A year ago, many quite reasonable people were worrying aloud that UBC was headed into a rough patch. The university had lost its 13th president, Dr. Arvind Gupta, less than a year into his term, and the departure was followed by a bruising controversy over institutional governance, accountability and the protection of academic freedom.
Knowing that it would take a remarkable individual to guide the university through this period of intense scrutiny, UBC approached former president Martha Piper, asking if she would be interesting in resuming the position she held from 1997 to 2006. And her response? “Absolutely not!” With her work on corporate and not-for-profit boards – and with the delightful distraction of grandchildren – she says she had neither the time nor the inclination.
But then she wavered: “Of all the institutions I have ever been associated with, this is the one I care most deeply about. So, when pressed, I felt I needed to give it serious consideration.” She talked it over with family members, who encouraged her to take the plunge, and then, mere months before her 70th birthday, Piper stepped up as UBC’s 14th president and vice-chancellor – optimistic (as is her tendency) that everything would turn out perfectly.
“I never feared for the institution,” she says. “People just needed to believe – and to get back to their focus.”
There were others, however, who felt a greater sense of trepidation, and a great conviction that only Piper could have had such an immediately restorative effect. “No one else could have done it,” says former University of Alberta President Indira Samarasekera, PhD’80, who was VP of Research at UBC during Piper’s first presidency. “It had to be someone who had a deep sense of what it was like to be at the helm of UBC.”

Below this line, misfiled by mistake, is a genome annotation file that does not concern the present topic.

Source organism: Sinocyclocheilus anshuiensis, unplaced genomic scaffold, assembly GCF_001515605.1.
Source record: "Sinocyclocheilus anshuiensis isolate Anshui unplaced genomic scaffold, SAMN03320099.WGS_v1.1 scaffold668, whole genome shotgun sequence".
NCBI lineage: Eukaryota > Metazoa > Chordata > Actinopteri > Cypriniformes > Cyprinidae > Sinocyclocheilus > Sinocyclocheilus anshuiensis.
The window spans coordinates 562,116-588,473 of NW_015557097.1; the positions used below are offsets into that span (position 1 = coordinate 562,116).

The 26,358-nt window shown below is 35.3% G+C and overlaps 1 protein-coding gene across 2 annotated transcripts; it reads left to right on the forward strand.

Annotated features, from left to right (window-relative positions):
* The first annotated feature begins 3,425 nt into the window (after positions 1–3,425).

During her 10 years in Alberta, Samarasekera says, “I had many people say that running a university is one of the most difficult jobs in the country, and I think it’s true. You have all the accountability for outcomes without having complete authority over anything. Everything you achieve you must do through influence and persuasion.”
No problem, says Philip Steenkamp, who joined UBC last December as vice president, External: “Martha has almost frightening powers of persuasion.” Steenkamp had known this for a long time, having dealt extensively with Piper when he was deputy minister of Advanced Education during her last term as UBC president. Steenkamp says: “(Then-premier) Gordon Campbell was always exhausted after a meeting with Martha. He’d turn his pockets out – literally – and say, ‘She did it again. I have nothing left.’”
Piper’s previous nine years at the helm of UBC proved invaluable. “Her tremendous experience showed in each decision she made, often in the face of controversy,” says Mark MacLean, president of the UBC Faculty Association. “I appreciated Dr. Piper’s willingness to engage on hard issues and her directness in dealing with tough decisions.”
Despite the immediate challenges, Piper never lost focus on ensuring the university excelled in its day-to-day business. “Not only has she brought vibrant leadership, but under her guidance the university has continued on its upward trajectory,” says Stuart Belkin, chair of UBC’s Board of Governors.
“Martha has always been a huge advocate for alumni as central to the UBC community. She championed the university’s Centennial like no one else could and Santa is an equally enthusiastic leader. What a great way to begin UBC’s second century!”
Faye Wightman, BSc’81, Chair, alumni UBC Board of Directors
For Piper, the overarching task was threefold: “First, we just had to stay the course – to be sure that in a transitional year, we weren’t falling behind.” That meant more than keeping the lights on. UBC competes for research funding and students – two standards by which the university’s performance can be judged favourably in the last year.